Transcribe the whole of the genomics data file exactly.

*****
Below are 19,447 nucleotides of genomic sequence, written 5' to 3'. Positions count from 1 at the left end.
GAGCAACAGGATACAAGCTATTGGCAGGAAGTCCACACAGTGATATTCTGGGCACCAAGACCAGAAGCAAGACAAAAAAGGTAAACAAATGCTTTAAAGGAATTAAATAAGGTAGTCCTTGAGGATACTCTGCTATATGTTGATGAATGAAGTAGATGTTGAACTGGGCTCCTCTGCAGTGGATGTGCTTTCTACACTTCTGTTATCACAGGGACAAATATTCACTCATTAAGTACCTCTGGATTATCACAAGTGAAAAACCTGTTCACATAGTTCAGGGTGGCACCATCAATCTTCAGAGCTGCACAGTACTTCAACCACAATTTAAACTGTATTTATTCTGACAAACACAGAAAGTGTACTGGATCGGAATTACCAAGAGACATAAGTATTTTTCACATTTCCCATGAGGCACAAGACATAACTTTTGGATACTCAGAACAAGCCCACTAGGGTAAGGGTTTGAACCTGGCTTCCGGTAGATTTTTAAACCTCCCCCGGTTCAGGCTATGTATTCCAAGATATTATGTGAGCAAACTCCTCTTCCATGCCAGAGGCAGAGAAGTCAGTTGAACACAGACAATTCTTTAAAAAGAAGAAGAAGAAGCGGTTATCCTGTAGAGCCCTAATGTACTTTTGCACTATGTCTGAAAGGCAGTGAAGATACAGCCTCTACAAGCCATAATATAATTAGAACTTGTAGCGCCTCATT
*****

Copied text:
Below are 19,447 nucleotides of genomic sequence, written 5' to 3'. Positions count from 1 at the left end.
GAGCAACAGGATACAAGCTATTGGCAGGAAGTCCACACAGTGATATTCTGGGCACCAAGACCAGAAGCAAGACAAAAAAGGTAAACAAATGCTTTAAAGGAATTAAATAAGGTAGTCCTTGAGGATACTCTGCTATATGTTGATGAATGAAGTAGATGTTGAACTGGGCTCCTCTGCAGTGGATGTGCTTTCTACACTTCTGTTATCACAGGGACAAATATTCACTCATTAAGTACCTCTGGATTATCACAAGTGAAAAACCTGTTCACATAGTTCAGGGTGGCACCATCAATCTTCAGAGCTGCACAGTACTTCAACCACAATTTAAACTGTATTTATTCTGACAAACACAGAAAGTGTACTGGATCGGAATTACCAAGAGACATAAGTATTTTTCACATTTCCCATGAGGCACAAGACATAACTTTTGGATACTCAGAACAAGCCCACTAGGGTAAGGGTTTGAACCTGGCTTCCGGTAGATTTTTAAACCTCCCCCGGTTCAGGCTATGTATTCCAAGATATTATGTGAGCAAACTCCTCTTCCATGCCAGAGGCAGAGAAGTCAGTTGAACACAGACAATTCTTTAAAAAGAAGAAGAAGAAGCGGTTATCCTGTAGAGCCCTAATGTACTTTTGCACTATGTCTGAAAGGCAGTGAAGATACAGCCTCTACAAGCCATAATATAATTAGAACTTGTAGCGCCTCATT